To measure ABV, you make two measurements with the hydrometer, one before fermentation and one afterward. With these measurements.

you are basically finding out how much sugar in the beverage changed into alcohol during fermentation.

By subtracting the first reading from the second one, and then making a simple calculation, you can find out how much alcohol is in there.

calculate the ABV

To accurately calculate the ABV, a number of important factors need to be taken into account.

Temperature can affect the density, as well as the release of carbon dioxide bubbles in the case of beer.

Manufacturers of hydrometers provide formulas and charts that make it easier for homebrewers and winemakers to convert their readings into an accurate ABV result.

(Creating these formulas and charts requires lots of good chemistry and physics measurements too.)

An alternative to using the hydrometer

An alternative to using the hydrometer is a refractometer, another simple instrument that can be used to measure concentration of substances dissolved in a liquid.

When light hits a liquid, it changes direction, a phenomenon known as refraction. Refractometers measure the degree to which the light changes direction.

In an alcoholic beverage, the amount of sugar as well as alcohol greatly affects how light refracts in the liquid.

how do percentages in alcohol work
how do percentages in alcohol work


Homebrewers, whiskey makers, wine makers and even wine grape growers (vignerons) use the refractometer to measure the concentrations of sugar in the wort — the liquid extracted from the mashing process when brewing beer and whiskey.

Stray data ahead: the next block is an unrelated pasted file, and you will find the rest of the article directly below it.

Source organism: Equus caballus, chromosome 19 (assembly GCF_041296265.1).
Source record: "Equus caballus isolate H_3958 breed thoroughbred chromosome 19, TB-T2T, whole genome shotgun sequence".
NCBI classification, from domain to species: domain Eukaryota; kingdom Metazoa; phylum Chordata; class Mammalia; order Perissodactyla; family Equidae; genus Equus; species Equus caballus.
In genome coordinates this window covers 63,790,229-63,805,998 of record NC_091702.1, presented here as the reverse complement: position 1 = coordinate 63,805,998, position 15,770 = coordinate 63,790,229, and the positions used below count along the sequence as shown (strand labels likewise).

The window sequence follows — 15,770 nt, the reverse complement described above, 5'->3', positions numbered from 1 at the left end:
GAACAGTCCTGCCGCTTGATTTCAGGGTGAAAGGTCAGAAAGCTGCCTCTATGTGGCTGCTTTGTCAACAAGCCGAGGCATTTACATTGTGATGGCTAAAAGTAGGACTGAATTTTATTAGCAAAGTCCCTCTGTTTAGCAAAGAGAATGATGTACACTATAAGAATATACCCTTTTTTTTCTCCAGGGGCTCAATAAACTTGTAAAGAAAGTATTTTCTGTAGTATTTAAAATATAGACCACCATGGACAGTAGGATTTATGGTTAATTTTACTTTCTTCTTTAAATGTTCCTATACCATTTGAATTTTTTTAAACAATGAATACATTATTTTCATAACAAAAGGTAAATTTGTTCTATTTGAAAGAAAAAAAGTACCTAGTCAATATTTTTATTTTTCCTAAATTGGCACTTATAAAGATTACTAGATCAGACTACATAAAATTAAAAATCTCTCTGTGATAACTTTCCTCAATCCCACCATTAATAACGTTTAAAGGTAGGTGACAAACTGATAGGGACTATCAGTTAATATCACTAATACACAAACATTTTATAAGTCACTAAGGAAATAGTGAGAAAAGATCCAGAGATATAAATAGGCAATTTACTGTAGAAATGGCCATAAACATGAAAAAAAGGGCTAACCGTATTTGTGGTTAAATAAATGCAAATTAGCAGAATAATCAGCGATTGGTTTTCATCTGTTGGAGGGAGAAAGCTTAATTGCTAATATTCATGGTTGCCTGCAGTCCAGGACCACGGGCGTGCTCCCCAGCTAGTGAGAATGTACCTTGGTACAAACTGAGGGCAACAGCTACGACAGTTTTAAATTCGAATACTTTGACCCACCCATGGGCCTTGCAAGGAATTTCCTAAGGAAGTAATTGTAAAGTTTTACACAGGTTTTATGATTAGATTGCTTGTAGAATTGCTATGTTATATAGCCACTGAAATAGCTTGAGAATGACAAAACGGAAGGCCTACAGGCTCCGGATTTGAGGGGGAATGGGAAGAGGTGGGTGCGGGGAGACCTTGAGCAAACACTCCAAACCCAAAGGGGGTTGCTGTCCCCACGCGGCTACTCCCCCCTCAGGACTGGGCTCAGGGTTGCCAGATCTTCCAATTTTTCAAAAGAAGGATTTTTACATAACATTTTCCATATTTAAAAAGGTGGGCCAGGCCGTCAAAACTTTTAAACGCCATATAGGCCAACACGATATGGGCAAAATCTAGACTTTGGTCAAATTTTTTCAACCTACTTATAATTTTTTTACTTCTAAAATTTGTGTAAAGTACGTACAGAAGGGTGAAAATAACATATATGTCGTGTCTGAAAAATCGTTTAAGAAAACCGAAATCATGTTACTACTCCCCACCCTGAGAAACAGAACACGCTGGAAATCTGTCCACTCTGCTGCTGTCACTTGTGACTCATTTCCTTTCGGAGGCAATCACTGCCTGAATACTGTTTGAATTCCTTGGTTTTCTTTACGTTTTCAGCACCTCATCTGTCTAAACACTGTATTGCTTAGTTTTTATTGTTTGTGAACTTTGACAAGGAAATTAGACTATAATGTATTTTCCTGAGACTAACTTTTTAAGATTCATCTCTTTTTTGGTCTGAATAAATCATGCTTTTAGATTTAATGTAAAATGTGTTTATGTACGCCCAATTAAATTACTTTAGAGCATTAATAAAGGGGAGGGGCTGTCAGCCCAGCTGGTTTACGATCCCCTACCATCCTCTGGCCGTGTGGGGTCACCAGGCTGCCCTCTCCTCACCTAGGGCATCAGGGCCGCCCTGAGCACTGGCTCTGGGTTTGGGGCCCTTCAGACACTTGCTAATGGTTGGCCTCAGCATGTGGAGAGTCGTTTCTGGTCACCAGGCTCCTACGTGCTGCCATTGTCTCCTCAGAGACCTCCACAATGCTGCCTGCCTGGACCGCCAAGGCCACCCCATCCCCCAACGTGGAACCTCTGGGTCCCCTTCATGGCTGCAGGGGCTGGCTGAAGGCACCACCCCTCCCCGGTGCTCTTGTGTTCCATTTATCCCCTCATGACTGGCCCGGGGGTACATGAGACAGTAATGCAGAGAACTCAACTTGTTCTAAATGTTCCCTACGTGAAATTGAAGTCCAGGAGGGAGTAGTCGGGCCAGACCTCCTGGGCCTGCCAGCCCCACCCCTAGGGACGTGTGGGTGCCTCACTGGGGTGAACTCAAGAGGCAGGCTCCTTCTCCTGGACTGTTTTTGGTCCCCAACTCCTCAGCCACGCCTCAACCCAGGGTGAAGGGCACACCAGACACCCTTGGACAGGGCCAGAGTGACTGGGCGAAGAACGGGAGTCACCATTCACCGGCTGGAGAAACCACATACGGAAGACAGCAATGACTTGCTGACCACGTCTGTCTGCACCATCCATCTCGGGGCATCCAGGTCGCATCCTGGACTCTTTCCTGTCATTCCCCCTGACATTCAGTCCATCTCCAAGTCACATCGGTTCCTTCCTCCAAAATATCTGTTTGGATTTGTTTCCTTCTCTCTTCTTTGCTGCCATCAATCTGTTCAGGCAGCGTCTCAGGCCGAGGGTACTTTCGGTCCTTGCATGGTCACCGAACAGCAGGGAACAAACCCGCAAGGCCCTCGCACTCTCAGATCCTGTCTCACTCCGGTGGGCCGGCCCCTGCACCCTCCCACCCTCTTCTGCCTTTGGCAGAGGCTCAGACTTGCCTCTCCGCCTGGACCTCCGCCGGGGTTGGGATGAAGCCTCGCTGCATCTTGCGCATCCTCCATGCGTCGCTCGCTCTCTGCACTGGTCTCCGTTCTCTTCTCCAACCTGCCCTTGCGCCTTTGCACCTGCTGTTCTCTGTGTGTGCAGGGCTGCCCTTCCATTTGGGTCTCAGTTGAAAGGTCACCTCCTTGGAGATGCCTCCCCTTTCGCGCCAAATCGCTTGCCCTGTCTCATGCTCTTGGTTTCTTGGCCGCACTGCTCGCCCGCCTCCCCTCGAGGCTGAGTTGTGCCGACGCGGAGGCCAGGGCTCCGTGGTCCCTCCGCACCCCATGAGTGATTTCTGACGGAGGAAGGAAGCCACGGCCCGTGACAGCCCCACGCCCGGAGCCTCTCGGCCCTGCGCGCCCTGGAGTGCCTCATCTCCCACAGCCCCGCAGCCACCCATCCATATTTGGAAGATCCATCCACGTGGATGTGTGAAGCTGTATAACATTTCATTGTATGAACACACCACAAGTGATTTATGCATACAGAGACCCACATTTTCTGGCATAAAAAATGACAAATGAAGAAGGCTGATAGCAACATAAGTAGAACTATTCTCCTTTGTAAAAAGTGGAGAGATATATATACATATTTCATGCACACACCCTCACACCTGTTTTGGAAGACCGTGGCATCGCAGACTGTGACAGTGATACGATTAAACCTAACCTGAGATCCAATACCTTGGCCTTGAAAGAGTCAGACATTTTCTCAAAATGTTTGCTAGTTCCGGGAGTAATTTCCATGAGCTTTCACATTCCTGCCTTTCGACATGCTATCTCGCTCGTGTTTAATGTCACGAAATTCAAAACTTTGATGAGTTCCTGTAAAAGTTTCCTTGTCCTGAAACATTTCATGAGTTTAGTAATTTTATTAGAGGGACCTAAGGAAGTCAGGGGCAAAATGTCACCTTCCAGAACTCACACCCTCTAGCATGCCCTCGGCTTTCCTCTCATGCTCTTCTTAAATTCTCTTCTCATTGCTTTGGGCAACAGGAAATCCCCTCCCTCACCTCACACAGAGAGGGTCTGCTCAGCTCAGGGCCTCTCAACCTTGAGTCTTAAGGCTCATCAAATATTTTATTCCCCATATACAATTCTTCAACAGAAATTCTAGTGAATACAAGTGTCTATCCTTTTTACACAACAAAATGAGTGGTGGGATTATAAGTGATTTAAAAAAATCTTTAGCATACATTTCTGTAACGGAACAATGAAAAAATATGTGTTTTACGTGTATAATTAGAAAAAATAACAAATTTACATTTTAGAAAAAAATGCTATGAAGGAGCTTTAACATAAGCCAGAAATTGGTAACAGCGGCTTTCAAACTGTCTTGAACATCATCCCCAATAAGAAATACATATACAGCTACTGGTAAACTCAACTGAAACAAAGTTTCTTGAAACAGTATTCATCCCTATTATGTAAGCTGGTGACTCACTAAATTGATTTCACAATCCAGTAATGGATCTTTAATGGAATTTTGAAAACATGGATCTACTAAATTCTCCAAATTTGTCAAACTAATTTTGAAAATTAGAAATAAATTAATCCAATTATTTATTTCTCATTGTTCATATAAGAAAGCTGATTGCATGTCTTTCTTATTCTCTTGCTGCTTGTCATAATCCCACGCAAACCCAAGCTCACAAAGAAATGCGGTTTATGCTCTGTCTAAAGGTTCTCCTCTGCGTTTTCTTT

Within the instrument is a measurement scale .

(usually one called the Brix scale, or the similar Plato scale) that is used to indicate the concentration of sugar.

Once yeast is added to the wort, it ferments, converting the sugar in the wort to alcohol.

To calculate the ABV, brewers need to measure the sugar concentration of the wort before it ferments, and afterward once fermentation stops.

Other factors

Other factors, such as temperature, the amount of alcohol produced, and other components extracted from ingredients such as barley in beer, will change the amount of refraction that occurs throughout the fermentation process.

because it requires more extensive corrections compared with hydrometer measurements and is less precise at this point.

Larger wineries and manufacturers may call upon laboratories that have more advanced methods for measuring ABV in alcohol. Two common methods

they can use are distillation and gas chromatography.

Distillation refers to the process of separating alcohol from the rest of the liquid by boiling and condensation using specialty glassware.

The second method

It involves separating and analyzing compounds by turning the mixture into a gas.

The gas then moves through a column containing a solid or thick (viscous) liquid substance known as the “stationary phase” that is able to separate components based on their physical and chemical properties.

Measurements are important in not only understanding how laboratories get specific percentages and numbers but also how they relate to us every day.

Standards for making accurate measurements go hand in hand with the measurements themselves because they validate the results we see and enable us to trust them.